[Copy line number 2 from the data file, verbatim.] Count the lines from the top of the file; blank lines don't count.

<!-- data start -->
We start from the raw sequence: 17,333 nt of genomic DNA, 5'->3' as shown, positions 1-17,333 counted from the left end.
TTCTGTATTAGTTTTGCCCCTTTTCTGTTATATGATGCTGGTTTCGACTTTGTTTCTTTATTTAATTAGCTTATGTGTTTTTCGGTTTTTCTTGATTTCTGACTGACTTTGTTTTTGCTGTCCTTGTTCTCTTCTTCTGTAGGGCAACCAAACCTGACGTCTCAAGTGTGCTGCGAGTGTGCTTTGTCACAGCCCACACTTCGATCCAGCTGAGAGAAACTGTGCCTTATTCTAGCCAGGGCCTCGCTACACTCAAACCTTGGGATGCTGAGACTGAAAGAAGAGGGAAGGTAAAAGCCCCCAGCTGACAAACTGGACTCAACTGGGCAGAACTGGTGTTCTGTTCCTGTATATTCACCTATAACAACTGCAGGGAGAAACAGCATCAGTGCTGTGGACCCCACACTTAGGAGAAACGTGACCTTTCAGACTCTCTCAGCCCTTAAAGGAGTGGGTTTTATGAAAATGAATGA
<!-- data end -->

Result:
TTCTGTATTAGTTTTGCCCCTTTTCTGTTATATGATGCTGGTTTCGACTTTGTTTCTTTATTTAATTAGCTTATGTGTTTTTCGGTTTTTCTTGATTTCTGACTGACTTTGTTTTTGCTGTCCTTGTTCTCTTCTTCTGTAGGGCAACCAAACCTGACGTCTCAAGTGTGCTGCGAGTGTGCTTTGTCACAGCCCACACTTCGATCCAGCTGAGAGAAACTGTGCCTTATTCTAGCCAGGGCCTCGCTACACTCAAACCTTGGGATGCTGAGACTGAAAGAAGAGGGAAGGTAAAAGCCCCCAGCTGACAAACTGGACTCAACTGGGCAGAACTGGTGTTCTGTTCCTGTATATTCACCTATAACAACTGCAGGGAGAAACAGCATCAGTGCTGTGGACCCCACACTTAGGAGAAACGTGACCTTTCAGACTCTCTCAGCCCTTAAAGGAGTGGGTTTTATGAAAATGAATGA